Advertisement

“This was a great step towards the full realisation of human rights in Poland,” said Pawłowska. “Thanks to the discussion that was started in 2016 we can now have the ruling of the Polish Constitutional Tribunal on eugenic abortion, so I think it was very important to start the discussion then.”

With abortion now only legal in the case of criminally proven rape or incest, or when the woman’s life is in danger as a consequence of the pregnancy, critics of Ordo Iuris argue it is beginning to turn its attention to divorce. 

A report co-written by the organisation in June on the cost of family breakdowns claimed it cost the Polish state 5,699 million Polish Zloty in 2019 (almost £1.1 billion) and could be “more harmful to a child than the death of one of the parents”. While the organisation says it is not against divorce, brandishing such reports as “fake news”, Pawłowska told VICE World News that Ordo Iuris would like to “introduce some kind of obligatory mediation” or “obligatory time [for couples] to rethink the decision about the divorce” not to make it difficult, but ensure it’s not being “taken very easily and without any consideration”.

A woman takes part in a protest against Poland's near-total ban on abortion, in Warsaw last November. Photo: WOJTEK RADWANSKI/AFP via Getty Images

A woman takes part in a protest against Poland's near-total ban on abortion, in Warsaw last November. Photo: WOJTEK RADWANSKI/AFP via Getty Images

“Divorce is interesting because it shows what is at stake here” commented Elżbieta Korolczuk, Associate Professor in sociology at Stockholm’s Södertörn University, “Ordo Iuris doesn’t use religious arguments, instead they are using a very progressive type of language… it’s really a 2.0 ultra-conservative agenda”. Casting divorce as a potential economic problem for the Polish state and presenting it as a threat to a child’s welfare is an example of how Ordo Iuris uses the craft of academic argument, the language of human rights and sharp legal analysis to advance its interests. 

Advertisement

One source of pride in the Ordo Iuris community is the new Collegium Intermarium university, which is due to start teaching its first cohort of students in October. Established “as an answer to the crisis of academic life”, the institute aims to “to restore the classical idea of a university”. Focusing primarily on law, Jerzy Kwaśniewski, President of Ordo Iuris and Chairman of the university’s board, said in his inauguration speech: “We need lawyers who not only read the law, we need lawyers who are able to understand it and even write it”.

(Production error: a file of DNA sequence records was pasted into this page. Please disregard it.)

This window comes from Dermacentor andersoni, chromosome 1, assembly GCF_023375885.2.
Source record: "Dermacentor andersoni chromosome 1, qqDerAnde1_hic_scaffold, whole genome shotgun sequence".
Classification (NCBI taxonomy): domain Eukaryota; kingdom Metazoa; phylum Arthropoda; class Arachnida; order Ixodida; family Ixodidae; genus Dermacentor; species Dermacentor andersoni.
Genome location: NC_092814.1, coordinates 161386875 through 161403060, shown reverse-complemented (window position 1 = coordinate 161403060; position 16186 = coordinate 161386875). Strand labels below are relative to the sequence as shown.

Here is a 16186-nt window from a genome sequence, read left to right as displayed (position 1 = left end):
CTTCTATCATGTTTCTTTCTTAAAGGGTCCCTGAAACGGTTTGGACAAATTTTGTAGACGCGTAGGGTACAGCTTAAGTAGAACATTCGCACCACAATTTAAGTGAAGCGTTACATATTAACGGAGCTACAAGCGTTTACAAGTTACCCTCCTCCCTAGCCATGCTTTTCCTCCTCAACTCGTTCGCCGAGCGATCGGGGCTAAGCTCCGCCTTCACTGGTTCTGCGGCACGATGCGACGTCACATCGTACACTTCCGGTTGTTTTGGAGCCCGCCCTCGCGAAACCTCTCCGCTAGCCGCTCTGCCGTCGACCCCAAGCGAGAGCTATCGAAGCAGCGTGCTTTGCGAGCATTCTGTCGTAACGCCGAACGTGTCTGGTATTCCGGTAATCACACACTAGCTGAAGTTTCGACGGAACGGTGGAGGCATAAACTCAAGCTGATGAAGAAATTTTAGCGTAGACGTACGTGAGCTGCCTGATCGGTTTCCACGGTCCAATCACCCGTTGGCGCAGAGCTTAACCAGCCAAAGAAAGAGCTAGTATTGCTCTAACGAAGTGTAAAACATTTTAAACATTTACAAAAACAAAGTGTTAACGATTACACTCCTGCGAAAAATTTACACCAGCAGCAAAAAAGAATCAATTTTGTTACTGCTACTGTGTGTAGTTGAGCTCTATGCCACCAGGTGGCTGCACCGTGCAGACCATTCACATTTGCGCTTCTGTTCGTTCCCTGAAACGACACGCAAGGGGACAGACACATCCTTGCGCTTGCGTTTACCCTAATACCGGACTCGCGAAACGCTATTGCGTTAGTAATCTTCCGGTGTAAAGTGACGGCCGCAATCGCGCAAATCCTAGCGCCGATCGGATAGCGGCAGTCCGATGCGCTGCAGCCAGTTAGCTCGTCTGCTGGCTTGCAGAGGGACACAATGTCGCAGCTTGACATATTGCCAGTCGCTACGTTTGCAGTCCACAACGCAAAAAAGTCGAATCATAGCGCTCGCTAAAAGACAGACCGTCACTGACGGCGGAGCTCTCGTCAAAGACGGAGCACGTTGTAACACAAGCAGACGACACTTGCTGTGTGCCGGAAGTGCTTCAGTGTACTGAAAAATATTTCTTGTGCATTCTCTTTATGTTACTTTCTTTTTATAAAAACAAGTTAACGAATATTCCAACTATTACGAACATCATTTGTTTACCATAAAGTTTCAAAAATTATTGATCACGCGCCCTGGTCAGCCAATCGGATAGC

“We were very disappointed with the level of Polish universities where you do not have any open and free debate,” Pawłowska told VICE World News. “This is why we came up with the idea of funding the university.” This practice of training an ultra-conservative elite has also blossomed in Hungary where the Mathias Corvinus Collegium (MCC) has received generous financial support from Prime Minister Viktor Orbán’s right-wing government. This summer Fox news anchor Tucker Carlson thrust the Hungarian institution into the international spotlight when he hosted his show, Tucker Carlson Tonight, from Budapest while in town to speak at a conference organised by the MCC.

“This university is a new dimension,” said Remigiusz Bak, Policy Officer at the European Parliamentary Forum for Sexual and Reproductive Rights, “what’s interesting is they [Ordo Iuris] are exporting this ideology east because so far they failed to do this in the West but in the East, they have already had some successes”. 

“Ordo Iuris is following the path of the women’s movement in the 60s and 70s,” said Korolczuk. “The movement undergoes a process of institutionalisation, you create your own academic institutions, you create your own intellectual authority, you propose language. The difference is they are presenting their ideas as new, where in fact they are quite old… Their ambition is to overhaul social sciences as we know it and that is something not many people in the West know about or take seriously.”